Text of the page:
After this pleasant little canyon, the roadway takes an upward bend. It is really the only way to describe it. The roadway goes from an average grade of maybe 4-6% to 15-20% in a very short time. This is the steepest grade around here… at least by paved roadway. The worst section is near the top, where the gradient keeps at about 17% for about ¼ mile. There is so far only one stretch of roadway in San Diego County that gets my heart and breathing going as fast… and that is the section. As I was climbing this stretch, I passed three others that were walking their mountain bikes up. One had said, “Are you just showing off?” to which I replied “No, it is just easier than walking for me.” I prefer to ride up instead of stopping along the way, when I can. Starting again on such a steep slope can be rather difficult sometimes. Once past the steep part, a small saddle is reached, where there is road junction, a tree, and some shade to rest under. I stopped there to rest a bit. I was breathing hard and had more climbing to go. After drinking a bit of water, talking with the other riders that caught up, and walking around a little, I was ready to move on.

Up and Up! The road goes up to the right, then left following the ridge.
Up and Up! The road goes up to the right, then left following the ridge.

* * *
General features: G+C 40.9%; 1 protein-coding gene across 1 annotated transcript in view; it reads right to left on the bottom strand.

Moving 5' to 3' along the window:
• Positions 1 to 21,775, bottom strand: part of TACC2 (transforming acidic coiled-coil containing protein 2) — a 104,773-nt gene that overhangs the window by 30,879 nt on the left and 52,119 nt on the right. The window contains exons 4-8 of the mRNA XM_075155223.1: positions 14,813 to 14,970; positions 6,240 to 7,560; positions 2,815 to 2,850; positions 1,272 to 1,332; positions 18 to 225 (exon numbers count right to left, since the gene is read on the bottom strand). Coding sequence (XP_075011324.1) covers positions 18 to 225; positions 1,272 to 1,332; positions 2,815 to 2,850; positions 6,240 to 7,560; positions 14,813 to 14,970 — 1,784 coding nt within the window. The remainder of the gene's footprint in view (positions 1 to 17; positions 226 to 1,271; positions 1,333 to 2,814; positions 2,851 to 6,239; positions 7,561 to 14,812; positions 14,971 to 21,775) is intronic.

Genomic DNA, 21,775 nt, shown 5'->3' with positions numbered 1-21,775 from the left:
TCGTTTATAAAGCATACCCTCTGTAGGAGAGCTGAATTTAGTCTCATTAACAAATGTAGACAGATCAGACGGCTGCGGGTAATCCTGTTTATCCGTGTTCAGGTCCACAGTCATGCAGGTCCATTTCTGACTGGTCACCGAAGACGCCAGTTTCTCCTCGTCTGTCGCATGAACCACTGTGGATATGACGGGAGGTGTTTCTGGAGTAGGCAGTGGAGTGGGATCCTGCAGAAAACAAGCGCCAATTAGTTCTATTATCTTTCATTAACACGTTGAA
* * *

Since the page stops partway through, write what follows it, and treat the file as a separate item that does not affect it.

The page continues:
Getting past this third gate, I’d see the first roadside snow. Mind you, it was small patches, but still. It would be telling of what was to come. As I climbed higher, the winds did increase some, which I had rather expected, the temperature dropped some, and more snow was at the roadside. After the first “summit”, the road rolls a bit more. The first big drop was clear of snow… the second was not. Snow was mostly blocking the road, but it was still manageable. It wouldn’t be until after the first Noble Canyon Trail crossing, getting up into the pines, that the snow would be covering most of the ground beyond the roadway. At the upper Noble Canyon Trail crossings, I came upon the first snow entirely blocking the roadway. It wasn’t too deep, and there were tracks to the left side… so, I tried to ride through. I went through with one foot unclipped, so that I could catch myself if I started to fall. Well, good thing I did. The snow was a bit icy on top, and just about all ice at the bottom. Rather crunchy and tough to ride through. But then… this is cyclocross… gotta carry the bike at some point! The drift here was shallow by comparison to the next, about a half mile away. That drift, was about two feet deep at the most, and was much slower to cross. I began to wonder if it would get worse, but I knew the road did not get much higher and was more exposed now. Only large puddles of water were blocking the road up to the final gate, at Sunrise Highway.